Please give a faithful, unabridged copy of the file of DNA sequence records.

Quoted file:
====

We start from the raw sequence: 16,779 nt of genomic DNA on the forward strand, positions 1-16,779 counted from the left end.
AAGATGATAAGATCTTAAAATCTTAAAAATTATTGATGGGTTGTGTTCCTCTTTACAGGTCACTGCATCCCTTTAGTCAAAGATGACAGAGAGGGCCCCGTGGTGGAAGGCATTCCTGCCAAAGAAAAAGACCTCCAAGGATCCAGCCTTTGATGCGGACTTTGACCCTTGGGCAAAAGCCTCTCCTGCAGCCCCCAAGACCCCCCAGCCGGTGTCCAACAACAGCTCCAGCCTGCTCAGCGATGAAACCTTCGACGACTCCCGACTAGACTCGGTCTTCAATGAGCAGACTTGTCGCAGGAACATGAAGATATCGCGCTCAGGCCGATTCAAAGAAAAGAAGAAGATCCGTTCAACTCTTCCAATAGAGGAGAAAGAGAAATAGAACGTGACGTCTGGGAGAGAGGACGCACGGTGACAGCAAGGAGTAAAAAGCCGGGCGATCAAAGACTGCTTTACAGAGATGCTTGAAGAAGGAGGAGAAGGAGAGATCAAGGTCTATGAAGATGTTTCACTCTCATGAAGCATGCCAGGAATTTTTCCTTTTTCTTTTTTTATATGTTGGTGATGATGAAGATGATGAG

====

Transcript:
We start from the raw sequence: 16,779 nt of genomic DNA on the forward strand, positions 1-16,779 counted from the left end.
AAGATGATAAGATCTTAAAATCTTAAAAATTATTGATGGGTTGTGTTCCTCTTTACAGGTCACTGCATCCCTTTAGTCAAAGATGACAGAGAGGGCCCCGTGGTGGAAGGCATTCCTGCCAAAGAAAAAGACCTCCAAGGATCCAGCCTTTGATGCGGACTTTGACCCTTGGGCAAAAGCCTCTCCTGCAGCCCCCAAGACCCCCCAGCCGGTGTCCAACAACAGCTCCAGCCTGCTCAGCGATGAAACCTTCGACGACTCCCGACTAGACTCGGTCTTCAATGAGCAGACTTGTCGCAGGAACATGAAGATATCGCGCTCAGGCCGATTCAAAGAAAAGAAGAAGATCCGTTCAACTCTTCCAATAGAGGAGAAAGAGAAATAGAACGTGACGTCTGGGAGAGAGGACGCACGGTGACAGCAAGGAGTAAAAAGCCGGGCGATCAAAGACTGCTTTACAGAGATGCTTGAAGAAGGAGGAGAAGGAGAGATCAAGGTCTATGAAGATGTTTCACTCTCATGAAGCATGCCAGGAATTTTTCCTTTTTCTTTTTTTATATGTTGGTGATGATGAAGATGATGAG